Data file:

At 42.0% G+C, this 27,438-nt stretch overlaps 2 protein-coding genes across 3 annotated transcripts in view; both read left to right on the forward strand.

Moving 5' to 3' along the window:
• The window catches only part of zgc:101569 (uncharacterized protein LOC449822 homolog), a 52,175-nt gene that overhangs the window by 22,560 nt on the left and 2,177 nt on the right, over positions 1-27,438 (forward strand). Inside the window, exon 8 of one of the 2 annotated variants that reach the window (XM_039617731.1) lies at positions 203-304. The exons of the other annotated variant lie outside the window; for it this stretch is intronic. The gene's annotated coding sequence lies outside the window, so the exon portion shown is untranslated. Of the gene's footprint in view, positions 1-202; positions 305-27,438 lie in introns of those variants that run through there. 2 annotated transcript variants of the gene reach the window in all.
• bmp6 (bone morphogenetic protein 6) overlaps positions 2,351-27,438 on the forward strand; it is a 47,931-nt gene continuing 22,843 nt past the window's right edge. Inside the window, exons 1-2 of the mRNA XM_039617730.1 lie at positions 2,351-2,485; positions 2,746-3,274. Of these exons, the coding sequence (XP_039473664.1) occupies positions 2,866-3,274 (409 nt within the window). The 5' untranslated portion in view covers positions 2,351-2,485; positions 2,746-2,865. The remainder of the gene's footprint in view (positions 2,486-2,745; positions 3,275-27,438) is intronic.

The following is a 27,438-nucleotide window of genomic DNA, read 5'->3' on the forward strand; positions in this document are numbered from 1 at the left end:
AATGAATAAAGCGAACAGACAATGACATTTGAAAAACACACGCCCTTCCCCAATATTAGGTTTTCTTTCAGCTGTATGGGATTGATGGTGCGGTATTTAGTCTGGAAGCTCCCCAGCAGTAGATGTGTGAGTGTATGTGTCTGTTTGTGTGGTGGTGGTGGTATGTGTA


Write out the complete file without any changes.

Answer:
At 42.0% G+C, this 27,438-nt stretch overlaps 2 protein-coding genes across 3 annotated transcripts in view; both read left to right on the forward strand.

Moving 5' to 3' along the window:
• The window catches only part of zgc:101569 (uncharacterized protein LOC449822 homolog), a 52,175-nt gene that overhangs the window by 22,560 nt on the left and 2,177 nt on the right, over positions 1-27,438 (forward strand). Inside the window, exon 8 of one of the 2 annotated variants that reach the window (XM_039617731.1) lies at positions 203-304. The exons of the other annotated variant lie outside the window; for it this stretch is intronic. The gene's annotated coding sequence lies outside the window, so the exon portion shown is untranslated. Of the gene's footprint in view, positions 1-202; positions 305-27,438 lie in introns of those variants that run through there. 2 annotated transcript variants of the gene reach the window in all.
• bmp6 (bone morphogenetic protein 6) overlaps positions 2,351-27,438 on the forward strand; it is a 47,931-nt gene continuing 22,843 nt past the window's right edge. Inside the window, exons 1-2 of the mRNA XM_039617730.1 lie at positions 2,351-2,485; positions 2,746-3,274. Of these exons, the coding sequence (XP_039473664.1) occupies positions 2,866-3,274 (409 nt within the window). The 5' untranslated portion in view covers positions 2,351-2,485; positions 2,746-2,865. The remainder of the gene's footprint in view (positions 2,486-2,745; positions 3,275-27,438) is intronic.

The following is a 27,438-nucleotide window of genomic DNA, read 5'->3' on the forward strand; positions in this document are numbered from 1 at the left end:
AATGAATAAAGCGAACAGACAATGACATTTGAAAAACACACGCCCTTCCCCAATATTAGGTTTTCTTTCAGCTGTATGGGATTGATGGTGCGGTATTTAGTCTGGAAGCTCCCCAGCAGTAGATGTGTGAGTGTATGTGTCTGTTTGTGTGGTGGTGGTGGTATGTGTA